But we never did really miss a permanent home. I think the gypsy life really agrees with us. Home became the four of us in our family rather than a physical place. We were so fortunate in that we got to spend basically all of our time together.

When we started this trip, we said we were looking for ways to live a better, more conscious life. I saw that there were many communities all over the continent that had clean streets, beautiful parks and lovely landscapes. I was heartened that I did not see much of the homeless, drug problem that is so rampant where we had lived in Modesto and the more urban areas of California.

  We have decided not to return and instead have settled for the time being in Grass Valley, CA, which is two hours north of Modesto and is in the Sierra foothills. We like the pine trees, the rural setting and access to Waldorf education, which Modesto does not have. We miss our friends and family a lot but are glad we are not too far away and can go back to visit often.

We are only renting here so we are free to pick up again and travel if wanderlust strikes again. Knowing us, I’m sure it will even if it’s only for shorter trips.

 

 

 

 

 

 

 

 

Back in Cali: Joshua Tree

Lisa:

After eight months away traveling North America, we’re back in our home state of California! 

This is a pretty big state so we’re still pretty far from where we started in Modesto in the northern Central Valley.  We’re in Joshua Tree in the Mojave Desert a couple hours east of LA.

The national park in Joshua Tree is an otherworldly landscape full of the strange Joshua trees which look to me like something out of a Dr. Seuss book.

   We took a short walk in the Cottonwood spring area. The boys liked identifying plants in their junior ranger book and playing in the sand.

  It was very pleasant then but it soon got very windy and we headed to our Airbnb apartment to get warm.
  The next day I checked off a bucket list item by visiting the nearby  Integatron, a strange facility built in the 1950s by UFO contactee George Van Tassel on instructions he said he received from someone from Venus. The purpose was for rejuvenation and time travel. It was never completely finished.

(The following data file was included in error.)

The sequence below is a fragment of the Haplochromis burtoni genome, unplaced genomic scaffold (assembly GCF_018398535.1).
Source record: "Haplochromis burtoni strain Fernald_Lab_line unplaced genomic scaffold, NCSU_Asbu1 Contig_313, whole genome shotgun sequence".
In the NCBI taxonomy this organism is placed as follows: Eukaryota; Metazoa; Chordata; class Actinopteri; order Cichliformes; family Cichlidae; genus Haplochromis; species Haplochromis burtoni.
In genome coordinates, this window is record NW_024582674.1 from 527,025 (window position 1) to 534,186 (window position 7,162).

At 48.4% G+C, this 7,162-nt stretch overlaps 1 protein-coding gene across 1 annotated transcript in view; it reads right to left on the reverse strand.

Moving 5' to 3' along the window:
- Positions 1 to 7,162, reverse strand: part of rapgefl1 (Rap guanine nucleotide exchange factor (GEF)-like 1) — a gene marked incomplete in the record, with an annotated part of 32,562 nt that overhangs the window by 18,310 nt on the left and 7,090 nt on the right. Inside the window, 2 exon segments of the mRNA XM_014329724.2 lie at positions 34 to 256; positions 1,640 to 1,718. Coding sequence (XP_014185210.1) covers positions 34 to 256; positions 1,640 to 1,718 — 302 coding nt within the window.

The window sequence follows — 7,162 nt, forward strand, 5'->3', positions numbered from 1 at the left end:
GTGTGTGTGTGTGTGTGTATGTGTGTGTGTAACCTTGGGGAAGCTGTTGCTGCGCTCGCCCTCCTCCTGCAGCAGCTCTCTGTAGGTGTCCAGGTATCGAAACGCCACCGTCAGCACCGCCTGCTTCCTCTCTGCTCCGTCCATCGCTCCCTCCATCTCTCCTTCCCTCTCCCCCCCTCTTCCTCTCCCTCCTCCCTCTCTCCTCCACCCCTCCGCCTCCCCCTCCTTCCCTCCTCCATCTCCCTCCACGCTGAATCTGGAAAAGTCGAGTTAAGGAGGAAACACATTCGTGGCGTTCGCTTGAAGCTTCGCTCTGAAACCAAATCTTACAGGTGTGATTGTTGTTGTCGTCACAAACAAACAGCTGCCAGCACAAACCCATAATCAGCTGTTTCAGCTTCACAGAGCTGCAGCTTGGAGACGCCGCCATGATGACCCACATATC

Today it’s open by appointments only for “sound baths.” I paid $26 for one. I and about 20 other people climbed up a ladder to the second floor, lay down on mats and listened to someone play tones on quartz bowls. I didn’t time travel or get any younger but it was relaxing.

Finally Theo and I visited the Institute of Mental Physics, aka the Joshua Tree Retreat Center. It was founded by a British guy in the 1940s who had spent time in Tibet and learned special breathing techniques. The signs are faded or falling apart but the facilities look fine. Theo liked running on the trails near the cactuses. I had fun looking in the metaphysical bookstore. 

  
  
 
Happy Thanksgiving to everyone. We’re looking forward to spending today with family in LA. 

Arizona: Mountain town Jerome

Lee:

We recently traveled to the city of Jerome Arizona located above the town of Cottonwood where we are staying. Jerome is a town in the Black Hills of Yavapai County in the State of Arizona. Founded in the late 19th century on Cleopatra Hill overlooking the Verde Valley, it is more than 5,000 feet above sea level. Supported in its heyday by rich copper mines and is now known as the largest ghost town in America.

  During the heyday over 15,000 people lived there, now the town supports approximately 500 people relying on mostly tourism. We ordered a pizza to go from a local establishment and walked up some steep steps to a small little park nestled on the side of a mountain between two switchbacks on the highway. The kids had a great time going down the large slide between bites of pizza and swinging on the swings.

Some local residents were putting up Christmas decorations and invited us to come back on Saturday evening for the official lighting of the Christmas tree. From the park the kids heard some live music from a local saloon so we decided to check it out. As we approached the bar the band was playing a song about bad whiskey but after they saw Theo and Arthur peeking through the saloon doors they started playing My Favorite Things from Sound of Music and Rudolph the Red Nose Reindeer.